“[Welcome to Bobby’s Motel] might prove Pottery to be one of the most exciting new bands around.

Listening to Pottery feels like a pedestrian being passed by a roaring bus, which has already moved on before they’ve had the chance to jump out of their skin. Released through Partisan Records, WTBM might prove Pottery to be one of the most exciting new bands around.

Pottery have developed their sound greatly since 2019’s No.1 – a raw and frenzied EP showcasing their ability to get you moving. We were lucky enough to catch Pottery play at Welsh festival ‘Greenman’ last year. Their performance was one to remember – with fast chops and changes with cool-dude hipsters chanting behind the instruments.

Bobby’s Motel started out as an inside joke between the band, but has evolved  magnificently into an alternative reality; just for us.

“Pottery love to trick us; giving us a healthy dose of [Welcome to Bobby’s Motel], only to transform it into a groovy, angsty dance party.”

Thundering snares and mysterious, disembodied voices welcome us into this psychedelic, rhythmic wonderland. Welcome to Bobby’s Motel fiercely starts a chaotic runaway train. Pottery love to trick us; giving us a healthy dose of this rampaging song, only to transform it into a groovy, angsty dance party.

Track 2, Hot Heater, is the first of, a generous, 4 tracks we were treated to prior to this album’s release. Wobbling synths, chanting gang vocals, those classic Pottery strumming jabs we all know and love, sprinkled with 80s influences. We dive deeper into the immersive world of Bobby’s Motel.

If you’re like us and have had the singles on repeat most days since this album’s original release date, April 10th, then you’re also gasping to hear some of the unheard boogies.

“A driving bass line, the squealing scratches on a crunchy guitar, the ever-impressive drum groove.”

Under the Wires wastes no time introducing us to a driving bass line, squealing scratches on a crunchy guitar, a range of percussive sounds that make up the ever-impressive drum groove. And you’re given no time to rest on Bobby’s Forecast, where chaotic, chanting vocals rile you into an overflowing state of bubbling dance moves.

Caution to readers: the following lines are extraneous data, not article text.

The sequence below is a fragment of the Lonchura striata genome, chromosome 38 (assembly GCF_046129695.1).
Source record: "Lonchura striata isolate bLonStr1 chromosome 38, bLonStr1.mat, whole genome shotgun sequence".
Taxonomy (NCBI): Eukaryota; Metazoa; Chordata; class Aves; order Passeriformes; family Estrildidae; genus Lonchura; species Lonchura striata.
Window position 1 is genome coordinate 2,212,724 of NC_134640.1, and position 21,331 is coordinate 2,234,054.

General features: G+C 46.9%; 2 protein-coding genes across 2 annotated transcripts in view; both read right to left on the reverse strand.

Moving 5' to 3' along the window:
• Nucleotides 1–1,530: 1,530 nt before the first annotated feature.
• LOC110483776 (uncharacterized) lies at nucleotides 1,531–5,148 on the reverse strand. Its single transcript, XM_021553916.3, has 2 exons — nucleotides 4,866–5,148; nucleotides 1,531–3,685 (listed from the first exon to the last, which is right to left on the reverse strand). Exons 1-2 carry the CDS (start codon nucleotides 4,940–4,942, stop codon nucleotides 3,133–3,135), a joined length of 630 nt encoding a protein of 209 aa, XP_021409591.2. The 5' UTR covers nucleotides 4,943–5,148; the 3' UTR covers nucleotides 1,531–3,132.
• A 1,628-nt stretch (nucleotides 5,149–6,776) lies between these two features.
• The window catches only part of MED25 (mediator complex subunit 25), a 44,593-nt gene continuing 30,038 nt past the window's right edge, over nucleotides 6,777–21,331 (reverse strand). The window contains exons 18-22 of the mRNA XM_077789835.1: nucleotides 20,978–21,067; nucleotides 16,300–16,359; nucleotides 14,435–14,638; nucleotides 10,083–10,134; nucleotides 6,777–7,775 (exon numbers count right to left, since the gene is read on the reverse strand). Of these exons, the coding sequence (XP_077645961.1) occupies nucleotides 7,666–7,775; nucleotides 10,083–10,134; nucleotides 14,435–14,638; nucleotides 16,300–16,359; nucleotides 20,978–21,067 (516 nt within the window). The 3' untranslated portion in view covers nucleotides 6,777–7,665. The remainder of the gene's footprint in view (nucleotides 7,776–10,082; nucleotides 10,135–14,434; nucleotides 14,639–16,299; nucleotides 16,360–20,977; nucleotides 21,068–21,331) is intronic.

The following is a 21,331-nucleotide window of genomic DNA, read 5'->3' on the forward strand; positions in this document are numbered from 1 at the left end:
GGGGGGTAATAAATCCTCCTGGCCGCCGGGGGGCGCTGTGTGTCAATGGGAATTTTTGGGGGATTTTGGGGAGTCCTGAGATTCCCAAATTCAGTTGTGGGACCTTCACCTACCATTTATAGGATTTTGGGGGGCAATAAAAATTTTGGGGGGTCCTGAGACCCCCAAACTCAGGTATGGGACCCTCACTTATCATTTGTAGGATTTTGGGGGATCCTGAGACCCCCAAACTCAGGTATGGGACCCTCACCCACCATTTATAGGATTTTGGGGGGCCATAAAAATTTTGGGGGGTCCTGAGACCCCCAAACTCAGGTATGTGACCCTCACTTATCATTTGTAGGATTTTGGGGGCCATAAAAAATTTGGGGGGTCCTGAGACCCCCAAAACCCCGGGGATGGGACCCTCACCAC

“The unexpected section changes and constantly impressive instrumentation doesn’t allow a moment to stop and wallow in thought”

But who is Bobby? And why is he inviting us into his motel? Is Bobby the band? Is he you? Is he them? “There’s a piece of him in all of us”, says Pottery. He laughs in the face of day-to-day ambiguity, and tells you to forget about your useless worrying.

It couldn’t be clearer in the album that these are his motives. The unexpected section changes and constantly impressive instrumentation doesn’t allow a moment to stop and wallow in thought, but grabs your hand and keeps you driving forward.

“A swirling ambience, only to be ripped away by snapping drums”

That is, until, Down in the Dumps. Unlike any Pottery song we’ve heard before; we find a moment to breathe. But it’s not a restful moment: it’s tense, ominous, dreadful. A swirling ambience, only to be ripped away by snapping drums, and straight into another fierce number. The false feeling of rest makes a drop hit that much harder.

Similar themes follow in the oblivion of Reflections, an experimental psychedelic song straight from the 60s with a classic Pottery stamp – it puts us in mind of early Pink Floyd. The B-side tracks continue to surprise us: NY Inn is a pocket rocket, only two and a half minutes long. Quick and piercing guitars yield warnings in this western folk tale. What’s in Fashion shows us instrumental anomalies of drum machines and quirky pitter-patter guitars that don’t stay on a note long enough for you to know what it is, until it has already gone.

Pottery drilled deeper into the genre-defying bedrock on Texas Drums, Pt. I & II. A song that feels like a relentless chase on a fast speed train, with the perfect amount of cowbell breaks.

And finally: Hot Like Jungle– a great end to the album. When talking to other music lovers about this one, we’ve heard it referred to as the ‘lonely cigarette’ song – it feels like it’s perfect for a lonely cigarette. After the big night out, in the chaos of the world, this just centres you. And that is the feeling Pottery must be trying to evoke in this, as the closer. Those Montrealers have just blasted you out a cannon on this relentless and sonically astounding LP. This is what you need to safely wind down, and return to normality.

We need to thank Bobby for letting us stay at his motel for the last 45 minutes, helping us to ease our worries and to just lose ourselves in the energy and depth of one of the most exciting bands around at the moment.

9/10

Out Now.

Words: Jack Pritchard @jackpritchard_